Devon County Council’s staggering £507 million-plus debt is “well below half the national average” when viewed per head, leader John Hart has said.

The head of the largest authority in the South West of England pointed out that each Devon resident owes £624, while councils nationally owe the equivalent of £1,455 per resident - more than double in comparison.

Mr Hart was responding to recent research by the Department for Levelling Up, Housing and Communities, as reported in last week’s paper, showing that Devon County Council (DCC) has the biggest debt of all the county’s four major local authorities.

Plymouth Council followed next with a total amassed debt of £477.7 million, although the debt per person is higher at £1,805, while Torbay Council has the highest debt per person in the county (£2,747) and Exeter City Council the lowest overall debt (£165.5 million).

In a written response, Mr Hart told this paper that during his time as leader “Devon has not borrowed to buy speculative assets, such as shopping centres, as some local authorities have done”, adding that reducing debt was “a priority”.

He said: “When my administration took over control of Devon in 2009, we inherited around £600 million of debt and cash reserves of some £300 million.

“Despite the years of austerity, the pandemic and world-wide inflation, we’ve got that debt down to £500 million and over the last 15 years have had no extra borrowing.”

He added that DCC had obtained government funding to pay for about £1.85 billion of investment for the South Devon and North Devon link roads among other infrastructure projects.

DCC also borrowed cash to build five schools in Exeter in 2006 at a total cost of more than £350 million, the majority of which is funded by central government, as well as £5 million for a waste plant for which DCC received PFI support of £2.54 million (PFI or Private Finance Initiative contracts are a type of public-private partnerships that are used to fund major capital investments).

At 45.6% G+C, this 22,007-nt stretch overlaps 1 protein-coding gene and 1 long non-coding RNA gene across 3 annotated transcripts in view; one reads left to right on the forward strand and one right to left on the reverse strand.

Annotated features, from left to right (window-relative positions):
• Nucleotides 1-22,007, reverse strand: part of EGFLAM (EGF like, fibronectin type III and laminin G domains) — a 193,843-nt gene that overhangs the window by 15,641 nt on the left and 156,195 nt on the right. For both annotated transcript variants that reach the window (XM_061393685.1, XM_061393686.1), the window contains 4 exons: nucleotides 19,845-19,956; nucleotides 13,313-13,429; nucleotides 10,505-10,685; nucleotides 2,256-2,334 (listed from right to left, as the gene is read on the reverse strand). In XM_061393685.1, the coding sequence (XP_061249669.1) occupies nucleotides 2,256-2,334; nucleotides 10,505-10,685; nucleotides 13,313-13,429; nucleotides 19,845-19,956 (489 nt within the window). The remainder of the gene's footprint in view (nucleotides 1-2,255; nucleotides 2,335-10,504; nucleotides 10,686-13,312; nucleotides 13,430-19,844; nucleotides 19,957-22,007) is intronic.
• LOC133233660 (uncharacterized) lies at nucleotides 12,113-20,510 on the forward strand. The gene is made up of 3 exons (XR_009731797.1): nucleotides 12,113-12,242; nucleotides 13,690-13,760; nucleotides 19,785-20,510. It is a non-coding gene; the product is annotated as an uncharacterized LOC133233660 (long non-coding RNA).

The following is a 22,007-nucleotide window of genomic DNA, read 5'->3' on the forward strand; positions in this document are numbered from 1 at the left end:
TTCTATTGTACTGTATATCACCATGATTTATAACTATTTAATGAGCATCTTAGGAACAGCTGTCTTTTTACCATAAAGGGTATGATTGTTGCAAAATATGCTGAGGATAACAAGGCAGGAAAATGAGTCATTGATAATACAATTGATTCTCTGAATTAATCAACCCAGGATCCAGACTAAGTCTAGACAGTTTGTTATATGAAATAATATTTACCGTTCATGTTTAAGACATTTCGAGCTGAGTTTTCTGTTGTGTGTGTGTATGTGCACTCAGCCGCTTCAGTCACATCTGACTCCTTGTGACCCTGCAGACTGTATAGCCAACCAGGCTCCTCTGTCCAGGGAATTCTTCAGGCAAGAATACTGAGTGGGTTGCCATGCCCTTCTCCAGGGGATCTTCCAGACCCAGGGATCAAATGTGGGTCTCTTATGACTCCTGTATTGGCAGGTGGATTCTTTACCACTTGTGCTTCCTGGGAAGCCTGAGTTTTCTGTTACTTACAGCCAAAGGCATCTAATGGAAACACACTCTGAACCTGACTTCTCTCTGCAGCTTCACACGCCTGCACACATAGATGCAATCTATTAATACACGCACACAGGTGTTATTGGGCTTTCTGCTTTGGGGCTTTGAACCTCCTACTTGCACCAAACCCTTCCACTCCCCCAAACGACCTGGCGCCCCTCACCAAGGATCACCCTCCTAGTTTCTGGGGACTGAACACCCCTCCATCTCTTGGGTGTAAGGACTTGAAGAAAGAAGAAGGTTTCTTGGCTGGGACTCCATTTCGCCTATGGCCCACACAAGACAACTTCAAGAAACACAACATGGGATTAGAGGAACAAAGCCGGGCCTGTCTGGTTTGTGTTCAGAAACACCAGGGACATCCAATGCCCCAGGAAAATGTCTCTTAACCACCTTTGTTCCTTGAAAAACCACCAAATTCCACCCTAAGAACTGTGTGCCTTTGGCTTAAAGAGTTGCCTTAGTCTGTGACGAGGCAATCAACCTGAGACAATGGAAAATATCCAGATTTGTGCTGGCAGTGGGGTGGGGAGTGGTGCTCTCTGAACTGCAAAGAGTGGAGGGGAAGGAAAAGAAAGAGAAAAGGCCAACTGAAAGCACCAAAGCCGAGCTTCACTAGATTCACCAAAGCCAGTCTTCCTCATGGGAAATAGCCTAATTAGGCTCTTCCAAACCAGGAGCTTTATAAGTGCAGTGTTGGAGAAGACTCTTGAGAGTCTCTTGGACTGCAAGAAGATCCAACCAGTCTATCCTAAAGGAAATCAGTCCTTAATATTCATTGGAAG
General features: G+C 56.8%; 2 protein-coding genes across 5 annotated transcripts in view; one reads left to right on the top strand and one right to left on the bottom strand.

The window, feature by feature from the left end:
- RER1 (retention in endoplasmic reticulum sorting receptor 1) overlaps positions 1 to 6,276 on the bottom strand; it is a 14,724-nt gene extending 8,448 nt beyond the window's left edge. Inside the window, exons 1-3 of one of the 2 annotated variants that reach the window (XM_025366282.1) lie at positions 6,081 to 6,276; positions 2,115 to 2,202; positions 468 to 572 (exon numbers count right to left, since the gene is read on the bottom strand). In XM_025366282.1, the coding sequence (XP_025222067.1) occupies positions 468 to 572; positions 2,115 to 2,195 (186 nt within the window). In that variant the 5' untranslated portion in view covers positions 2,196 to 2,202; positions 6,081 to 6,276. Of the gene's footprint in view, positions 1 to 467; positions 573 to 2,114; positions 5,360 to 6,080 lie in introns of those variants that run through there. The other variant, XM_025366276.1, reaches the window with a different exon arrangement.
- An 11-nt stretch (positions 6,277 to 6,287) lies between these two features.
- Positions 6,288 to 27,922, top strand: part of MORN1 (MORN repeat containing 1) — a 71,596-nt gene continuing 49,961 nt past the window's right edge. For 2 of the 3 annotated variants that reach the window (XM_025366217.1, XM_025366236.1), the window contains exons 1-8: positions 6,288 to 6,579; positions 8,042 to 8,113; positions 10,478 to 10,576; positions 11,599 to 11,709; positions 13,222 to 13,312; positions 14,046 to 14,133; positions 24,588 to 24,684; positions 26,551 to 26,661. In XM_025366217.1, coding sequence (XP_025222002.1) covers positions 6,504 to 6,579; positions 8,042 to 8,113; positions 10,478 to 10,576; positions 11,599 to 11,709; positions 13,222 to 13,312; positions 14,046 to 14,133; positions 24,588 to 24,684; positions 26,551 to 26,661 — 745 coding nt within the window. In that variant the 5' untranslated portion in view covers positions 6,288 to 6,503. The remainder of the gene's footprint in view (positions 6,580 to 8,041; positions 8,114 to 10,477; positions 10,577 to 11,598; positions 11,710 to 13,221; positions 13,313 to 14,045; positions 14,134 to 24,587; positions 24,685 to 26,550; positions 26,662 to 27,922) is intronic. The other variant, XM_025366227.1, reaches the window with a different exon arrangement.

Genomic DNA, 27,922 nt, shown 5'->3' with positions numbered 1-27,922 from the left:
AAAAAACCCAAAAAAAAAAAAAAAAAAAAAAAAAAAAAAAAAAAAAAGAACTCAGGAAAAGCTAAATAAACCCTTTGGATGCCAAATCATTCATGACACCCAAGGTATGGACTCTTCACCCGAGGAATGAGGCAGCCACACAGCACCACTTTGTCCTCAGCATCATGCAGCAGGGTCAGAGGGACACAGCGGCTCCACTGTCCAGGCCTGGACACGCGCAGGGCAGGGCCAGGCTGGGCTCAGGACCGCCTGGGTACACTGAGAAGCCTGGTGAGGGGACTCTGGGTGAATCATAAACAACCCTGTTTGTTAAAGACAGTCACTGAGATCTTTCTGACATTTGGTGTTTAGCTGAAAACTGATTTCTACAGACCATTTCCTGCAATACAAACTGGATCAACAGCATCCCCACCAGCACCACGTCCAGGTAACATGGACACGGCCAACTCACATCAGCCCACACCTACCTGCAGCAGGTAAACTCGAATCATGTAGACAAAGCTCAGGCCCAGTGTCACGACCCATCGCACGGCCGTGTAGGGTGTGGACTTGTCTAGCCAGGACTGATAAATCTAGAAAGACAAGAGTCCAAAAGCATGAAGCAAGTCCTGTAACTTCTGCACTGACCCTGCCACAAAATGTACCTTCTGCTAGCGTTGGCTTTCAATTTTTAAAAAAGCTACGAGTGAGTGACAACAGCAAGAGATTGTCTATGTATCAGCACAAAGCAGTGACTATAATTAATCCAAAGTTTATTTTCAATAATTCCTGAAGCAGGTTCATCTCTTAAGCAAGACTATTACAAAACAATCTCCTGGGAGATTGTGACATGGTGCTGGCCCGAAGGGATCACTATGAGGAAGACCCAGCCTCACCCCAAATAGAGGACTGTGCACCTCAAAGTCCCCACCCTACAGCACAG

Justifying the outlay, Mr Hart said the “reorganisation of education in Exeter” had brought the school system into line with the rest of Devon, resulting “in a big rise in (the city’s) academic standards”.

He added: “The modern waste-to-energy plants we have invested in will, similarly, benefit residents for years to come and allow a much greener disposal of waste creating new energy.”

He also reaffirmed his support for the Freeport project, part of which extends into South Hams, reputedly involving £20 million in investment, saying it would provide income for the future while “providing good jobs for our residents”.

Regarding the £160 million hole in the Special Educational Needs and Disabilities budget (SEND), which will likely increase by £5 million in March, Mr Hart claimed “almost all education authorities have overspends in this area”, pointing out that central government had ordered all councils to hold these deficits off their balance sheets.

He said: “We are in advanced negotiations with the Government under what's called their ‘safety valve’ programme, which will help fund this specific area of expenditure.

“We will not set our budget for 2024/25 until next month, but we will not be asking the government to raise council tax by 10 per cent like some neighbouring councils, and we intend to set a balanced budget – living within our means – without raiding our reserves to do this.”

This paper contacted both Torbay Council leader David Thomas and the head of Plymouth Council head, Tudor Evans.